Pear sorbet in meringue shells
Sorbet Meringue Pears
Last updated 6/12/2012 12:50:01 AM. Recipe ID 11492. Report a problem with this recipe.
Title: Pear sorbet in meringue shells
Categories: Desserts, Fruits
Yield: 8 Servings
32 oz Pear slices in light or
2 tb Pear liqueur; or to taste*
1 ts Lemon Juice
Butter, unsalted; for baking
Flour; for baking sheets
4 Egg Whites; room temp
1/2 ts Cream of tartar
1 pn Salt
1 c Sugar
1/2 ts Vanilla extract
10 oz Raspberries, frozen; thawed
2 tb Sugar, superfine
1/2 ts Cornstarch
1 ts Lemon juice; or lime juice
* This sorbet, based simply on commercially canned pears, can be
: enhanced with the flavor of eau-de-vie de poire (pear liqueur)
or, : if preferred, with fresh lemon juice. Pears in heavy syrup
make a : smooth-textured sorbet; pears in light syrup yield a
grainier or : icier sorbet.
One day before serving, place cans of pears in coldest part of
freezer. Freeze until completely frozen, at least 6 hours. Rinse cans
briefly under warm water. Open each can at both ends, leaving bottom
of can in place. Push the frozen pears and syrup into a large bowl.
Let stand just until softened enough to break frozen mass easily into
3 or 4 pieces, about 15 minutes. Remove to food processor.
Process pear mixture, using repeated on/off motion, until slushy. Add
liqueur and lemon juice; process until blended. Spoon into freezer
container. Freeze, tightly covered, until sorbet is solid and flavors
mellow, at least 3 hours.
Meringues: Butter 2 large baking sheets; dust with flour and shake
off excess. Using a 4-inch cardboard template or saucer and the point
of a wooden skewer or pick, outline four 4-inch circles, even spaced,
on each baking sheet. Set aside.
Heat oven to 200F.
Beat egg whites, cream of tartar, and salt in large bowl on medium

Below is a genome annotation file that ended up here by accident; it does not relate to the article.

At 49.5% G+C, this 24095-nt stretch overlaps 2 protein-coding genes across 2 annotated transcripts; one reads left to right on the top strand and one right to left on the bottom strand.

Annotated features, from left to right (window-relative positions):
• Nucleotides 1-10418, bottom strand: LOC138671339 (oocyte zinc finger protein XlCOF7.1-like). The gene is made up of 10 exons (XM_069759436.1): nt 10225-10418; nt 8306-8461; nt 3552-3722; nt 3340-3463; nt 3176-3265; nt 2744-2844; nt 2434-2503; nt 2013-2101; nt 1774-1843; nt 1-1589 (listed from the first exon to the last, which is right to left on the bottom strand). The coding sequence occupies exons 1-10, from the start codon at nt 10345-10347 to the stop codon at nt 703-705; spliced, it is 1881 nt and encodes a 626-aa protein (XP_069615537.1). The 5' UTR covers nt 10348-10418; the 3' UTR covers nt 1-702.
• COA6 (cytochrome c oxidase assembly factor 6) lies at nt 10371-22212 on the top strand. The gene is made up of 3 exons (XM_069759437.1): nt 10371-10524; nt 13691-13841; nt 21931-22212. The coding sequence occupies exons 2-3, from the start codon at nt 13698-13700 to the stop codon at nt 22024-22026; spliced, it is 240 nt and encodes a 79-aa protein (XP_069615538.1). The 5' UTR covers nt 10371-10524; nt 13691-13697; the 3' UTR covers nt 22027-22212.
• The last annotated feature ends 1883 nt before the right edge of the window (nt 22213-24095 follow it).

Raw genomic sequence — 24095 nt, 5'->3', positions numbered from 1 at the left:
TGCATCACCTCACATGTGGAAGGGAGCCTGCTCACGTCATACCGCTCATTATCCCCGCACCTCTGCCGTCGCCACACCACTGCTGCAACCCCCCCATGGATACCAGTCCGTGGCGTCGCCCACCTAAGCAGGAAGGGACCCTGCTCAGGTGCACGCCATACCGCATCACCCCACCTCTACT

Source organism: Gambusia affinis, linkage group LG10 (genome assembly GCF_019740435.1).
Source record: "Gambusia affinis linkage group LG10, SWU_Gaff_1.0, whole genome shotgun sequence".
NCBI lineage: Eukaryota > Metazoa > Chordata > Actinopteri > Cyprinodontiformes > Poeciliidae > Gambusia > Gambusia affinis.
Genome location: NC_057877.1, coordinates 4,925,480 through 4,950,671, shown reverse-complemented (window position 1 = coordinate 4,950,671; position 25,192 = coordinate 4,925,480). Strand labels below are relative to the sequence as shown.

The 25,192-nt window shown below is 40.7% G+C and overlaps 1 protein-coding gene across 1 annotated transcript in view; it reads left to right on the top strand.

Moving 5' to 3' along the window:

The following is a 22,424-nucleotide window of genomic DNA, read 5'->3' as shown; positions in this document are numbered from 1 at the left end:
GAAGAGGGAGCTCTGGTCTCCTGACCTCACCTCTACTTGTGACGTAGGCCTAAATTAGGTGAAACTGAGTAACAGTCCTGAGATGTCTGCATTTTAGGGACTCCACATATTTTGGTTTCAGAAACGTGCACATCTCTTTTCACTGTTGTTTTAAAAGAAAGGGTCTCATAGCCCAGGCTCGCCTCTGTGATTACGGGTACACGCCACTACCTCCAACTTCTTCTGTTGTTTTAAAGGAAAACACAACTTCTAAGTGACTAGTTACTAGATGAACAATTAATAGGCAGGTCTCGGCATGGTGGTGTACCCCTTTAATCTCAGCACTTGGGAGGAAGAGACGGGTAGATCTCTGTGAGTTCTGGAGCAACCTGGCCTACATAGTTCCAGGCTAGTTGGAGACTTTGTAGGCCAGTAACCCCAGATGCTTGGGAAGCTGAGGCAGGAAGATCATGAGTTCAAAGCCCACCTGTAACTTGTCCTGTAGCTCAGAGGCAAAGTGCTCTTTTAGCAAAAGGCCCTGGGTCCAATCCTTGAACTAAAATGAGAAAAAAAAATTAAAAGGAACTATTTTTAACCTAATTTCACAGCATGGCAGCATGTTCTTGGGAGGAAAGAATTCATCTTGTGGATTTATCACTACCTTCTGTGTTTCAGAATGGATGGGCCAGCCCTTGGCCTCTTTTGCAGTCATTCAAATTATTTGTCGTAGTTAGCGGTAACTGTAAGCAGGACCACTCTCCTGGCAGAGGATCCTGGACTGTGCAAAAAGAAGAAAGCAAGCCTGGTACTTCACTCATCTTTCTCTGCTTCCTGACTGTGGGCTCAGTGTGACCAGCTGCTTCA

speed until stiff but not dry. Beat in 2/3 cup of the sugar, 1
tablespoon at a time, beating thoroughly after each addition; beat in
vanilla; then continue to beat until whites are very stiff and shiny.
If mixture feels grainy when small amount is rubbed between your two
fingers, sugar is not dissolved completely, and mixture must be
beaten a little longer. Fold in remaining sugar gently but thoroughly.
Spoon meringue gently into large pastry bag fitted with 1/2-inch
fluted tip; fill in traced circles on baking sheets, starting at
center of each circle and working to outside edge, in even spiral.
When all circles are filled, pipe a standing rim around circumference
of each circle.
Bake meringue shells until dry and very pale beige, 2 to 2-1/2 hours.
Turn off oven; let meringues stand in oven with door closed 2 hours.
Remove baking sheets to wire racks; let meringues stand 15 minutes;
then carefully loosen them with wide flat metal spatula and transfer
to wire racks. Let cool completely. Use immediately or store loosely
covered at room temperature up to 3 days.
Sauce: Puree raspberries in food processor; press through sieve and
discard seeds. Mix sugar and cornstarch in small saucepan; stir in
raspberry puree gradually; stir until thoroughly blended. Heat over
low heat, stirring constantly, until sauce boils and thickens. Remove
from heat. Refrigerate until very cold, at least 2 hours. Stir in
lemon juice before serving.
Scoop generous portions of sorbet into meringue shells. Pour raspberry
sauce over each serving. Serve immediately.
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